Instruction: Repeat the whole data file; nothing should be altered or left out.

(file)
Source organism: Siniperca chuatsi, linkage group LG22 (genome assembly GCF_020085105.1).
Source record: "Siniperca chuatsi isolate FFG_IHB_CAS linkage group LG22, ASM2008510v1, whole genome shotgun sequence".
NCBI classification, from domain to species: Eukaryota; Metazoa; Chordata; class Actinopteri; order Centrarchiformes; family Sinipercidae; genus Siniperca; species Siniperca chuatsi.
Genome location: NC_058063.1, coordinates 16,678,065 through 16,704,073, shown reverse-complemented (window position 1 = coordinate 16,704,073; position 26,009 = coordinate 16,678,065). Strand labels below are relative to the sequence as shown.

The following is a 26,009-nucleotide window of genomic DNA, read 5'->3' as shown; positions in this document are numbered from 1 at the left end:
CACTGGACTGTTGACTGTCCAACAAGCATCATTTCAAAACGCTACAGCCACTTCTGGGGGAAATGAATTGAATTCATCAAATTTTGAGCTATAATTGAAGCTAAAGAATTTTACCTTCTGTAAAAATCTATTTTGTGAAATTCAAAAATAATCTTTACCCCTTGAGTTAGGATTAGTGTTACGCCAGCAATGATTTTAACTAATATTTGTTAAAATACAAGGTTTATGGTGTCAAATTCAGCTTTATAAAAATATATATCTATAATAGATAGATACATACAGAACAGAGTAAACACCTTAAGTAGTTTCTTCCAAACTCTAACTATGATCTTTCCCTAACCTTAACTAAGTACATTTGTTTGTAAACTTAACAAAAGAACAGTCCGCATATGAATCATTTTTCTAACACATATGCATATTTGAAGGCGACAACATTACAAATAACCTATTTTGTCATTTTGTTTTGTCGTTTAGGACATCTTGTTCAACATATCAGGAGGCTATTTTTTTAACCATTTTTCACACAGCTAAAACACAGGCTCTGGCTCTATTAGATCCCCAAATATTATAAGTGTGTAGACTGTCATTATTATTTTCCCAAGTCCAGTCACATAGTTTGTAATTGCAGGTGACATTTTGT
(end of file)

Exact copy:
Source organism: Siniperca chuatsi, linkage group LG22 (genome assembly GCF_020085105.1).
Source record: "Siniperca chuatsi isolate FFG_IHB_CAS linkage group LG22, ASM2008510v1, whole genome shotgun sequence".
NCBI classification, from domain to species: Eukaryota; Metazoa; Chordata; class Actinopteri; order Centrarchiformes; family Sinipercidae; genus Siniperca; species Siniperca chuatsi.
Genome location: NC_058063.1, coordinates 16,678,065 through 16,704,073, shown reverse-complemented (window position 1 = coordinate 16,704,073; position 26,009 = coordinate 16,678,065). Strand labels below are relative to the sequence as shown.

The following is a 26,009-nucleotide window of genomic DNA, read 5'->3' as shown; positions in this document are numbered from 1 at the left end:
CACTGGACTGTTGACTGTCCAACAAGCATCATTTCAAAACGCTACAGCCACTTCTGGGGGAAATGAATTGAATTCATCAAATTTTGAGCTATAATTGAAGCTAAAGAATTTTACCTTCTGTAAAAATCTATTTTGTGAAATTCAAAAATAATCTTTACCCCTTGAGTTAGGATTAGTGTTACGCCAGCAATGATTTTAACTAATATTTGTTAAAATACAAGGTTTATGGTGTCAAATTCAGCTTTATAAAAATATATATCTATAATAGATAGATACATACAGAACAGAGTAAACACCTTAAGTAGTTTCTTCCAAACTCTAACTATGATCTTTCCCTAACCTTAACTAAGTACATTTGTTTGTAAACTTAACAAAAGAACAGTCCGCATATGAATCATTTTTCTAACACATATGCATATTTGAAGGCGACAACATTACAAATAACCTATTTTGTCATTTTGTTTTGTCGTTTAGGACATCTTGTTCAACATATCAGGAGGCTATTTTTTTAACCATTTTTCACACAGCTAAAACACAGGCTCTGGCTCTATTAGATCCCCAAATATTATAAGTGTGTAGACTGTCATTATTATTTTCCCAAGTCCAGTCACATAGTTTGTAATTGCAGGTGACATTTTGT